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Reading Darwin in Arabic, 1860-1950$
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Marwa Elshakry

Print publication date: 2013

Print ISBN-13: 9780226001302

Published to Chicago Scholarship Online: May 2014

DOI: 10.7208/chicago/9780226001449.001.0001

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Theologies of Nature

Theologies of Nature

Chapter:
(p.131) Four Theologies of Nature
Source:
Reading Darwin in Arabic, 1860-1950
Author(s):

Marwa Elshakry

Publisher:
University of Chicago Press
DOI:10.7208/chicago/9780226001449.003.0005

Perhaps another feature of the backlash against evolutionary materialism was the rise of a contemporary natural theological discourse in Arabic, which forms the focus of this chapter. Examining the broader intellectual milieu that formed around the rejection of materialism in Beirut in particular, and revolving around the work of the Sufi theologian Husayn al-Jisr, it shows how writings on evolution in Arabic helped spur renewed interest in older theological debates, particularly around the tradition of Muslim scholastic theology, or ‘ilm al-kalam. This revitalization of theology also shows how Arabic readings of Darwin necessarily drew in older textual traditions and debates. These readings were critically shaped by contemporary debates on Ottoman educational and institutional reform. Indeed, al-Jisr himself spent time at the Sultan’s court in Istanbul, and was commissioned to write a treatise on the contemporary natural sciences from a Muslim theological perspective.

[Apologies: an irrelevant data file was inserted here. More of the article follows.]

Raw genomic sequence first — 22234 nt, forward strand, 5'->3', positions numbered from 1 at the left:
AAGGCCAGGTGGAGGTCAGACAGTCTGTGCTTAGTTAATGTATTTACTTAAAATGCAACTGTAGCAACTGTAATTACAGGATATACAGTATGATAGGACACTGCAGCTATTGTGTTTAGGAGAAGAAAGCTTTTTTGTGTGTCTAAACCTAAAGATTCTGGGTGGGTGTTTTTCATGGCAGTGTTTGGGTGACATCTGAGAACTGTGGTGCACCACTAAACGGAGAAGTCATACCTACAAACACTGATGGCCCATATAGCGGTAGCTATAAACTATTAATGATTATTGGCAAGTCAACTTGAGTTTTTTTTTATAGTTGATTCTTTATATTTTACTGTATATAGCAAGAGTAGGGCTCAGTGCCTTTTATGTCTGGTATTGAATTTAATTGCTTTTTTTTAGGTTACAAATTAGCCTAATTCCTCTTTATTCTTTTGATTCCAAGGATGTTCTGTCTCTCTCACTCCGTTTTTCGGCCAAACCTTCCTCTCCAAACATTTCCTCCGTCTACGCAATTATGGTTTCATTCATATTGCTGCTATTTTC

Keywords:   Natural theology, Chain of Being, Providentialism, ‘ilm al-kalam, theology, Natural law, Ottoman Reform

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